I would agree with Rodman’s assessment following the screening when he said this was a much stronger and more moving film than he remembered.
“There’s more tenderness and more audience emotional involvement,” he went on. “It’s what you hope someone would do after a long career in filmmaking – go to the places of the heart.”
The disgust over his treatment by Paramount was still raw in Fuller’s mind when he penned the memoir he never lived to see published. His verdict: “It was 1982. Reagan was president and the Republicans had the country’s morality by the balls. Shelve the film without letting anyone see it? I was dumbfounded. It’s difficult to express the hurt of having a finished film locked away in a vault, never to be screened for an audience. … It was little consolation that the movie was released later in Europe to rave reviews. A prominent Swedish critic wrote that ‘no one has used the color white in such a dramatically symbolic way since Herman Melville’s ‘Moby-Dick.'”
So Fuller, his wife and small daughter packed bags and flew back to France to begin a 13-year, self-imposed exile. That was a sad day for the American cinema but this June night was a glorious one for the LACMA film program.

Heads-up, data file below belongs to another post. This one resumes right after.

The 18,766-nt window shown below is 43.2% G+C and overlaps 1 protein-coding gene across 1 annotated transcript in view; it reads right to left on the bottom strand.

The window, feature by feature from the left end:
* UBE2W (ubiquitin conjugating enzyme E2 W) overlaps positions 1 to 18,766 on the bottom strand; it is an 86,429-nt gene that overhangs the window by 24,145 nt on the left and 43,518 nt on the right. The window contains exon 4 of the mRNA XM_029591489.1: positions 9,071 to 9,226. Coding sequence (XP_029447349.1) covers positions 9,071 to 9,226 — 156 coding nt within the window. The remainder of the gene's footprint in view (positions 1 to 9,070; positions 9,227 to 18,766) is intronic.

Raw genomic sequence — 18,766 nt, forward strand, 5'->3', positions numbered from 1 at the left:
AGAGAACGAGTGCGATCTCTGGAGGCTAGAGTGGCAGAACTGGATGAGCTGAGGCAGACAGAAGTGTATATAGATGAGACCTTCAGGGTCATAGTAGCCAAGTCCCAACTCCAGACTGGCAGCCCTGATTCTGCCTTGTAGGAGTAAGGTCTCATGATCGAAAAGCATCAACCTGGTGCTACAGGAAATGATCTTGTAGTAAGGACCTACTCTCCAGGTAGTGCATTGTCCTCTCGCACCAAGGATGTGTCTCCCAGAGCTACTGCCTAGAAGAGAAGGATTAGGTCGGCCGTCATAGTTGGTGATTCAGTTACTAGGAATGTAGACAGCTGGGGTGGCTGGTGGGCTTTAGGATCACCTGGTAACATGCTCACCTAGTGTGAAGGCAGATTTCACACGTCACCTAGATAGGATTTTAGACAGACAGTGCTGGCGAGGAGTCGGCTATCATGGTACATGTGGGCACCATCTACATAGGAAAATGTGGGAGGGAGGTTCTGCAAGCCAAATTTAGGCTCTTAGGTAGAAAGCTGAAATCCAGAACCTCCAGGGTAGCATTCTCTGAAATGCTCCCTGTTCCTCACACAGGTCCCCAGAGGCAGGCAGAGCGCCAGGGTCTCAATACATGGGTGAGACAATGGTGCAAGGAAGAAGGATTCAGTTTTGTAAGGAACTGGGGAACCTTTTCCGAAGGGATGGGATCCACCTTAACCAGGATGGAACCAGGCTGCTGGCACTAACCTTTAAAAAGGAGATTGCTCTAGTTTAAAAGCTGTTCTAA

Now about the low turnout for what can only be described as a major event for cineastes needing a break from comic-book heroics this summer. This is my first time at LACMA since FILM Independent took over programming duties at the Bing Theater. But for me, who can well remember turn-away crowds at the Bing, it was sad to see so few people at the Fuller event. So is the problem that the word about the programming is not yet out? With sponsorship from the New York Times and Ovation as well as the Hollywood Foreign Press and the Academy of Motion Picture Arts and Sciences, you would think that can’t be the problem but perhaps it is. Or, more troubling really, are the cineastes all home watching films from their Criterion Collection?
Let me know if you’ve got an idea. Movies belong on all platforms. But nowhere do they live and breathe as they do on the big screen.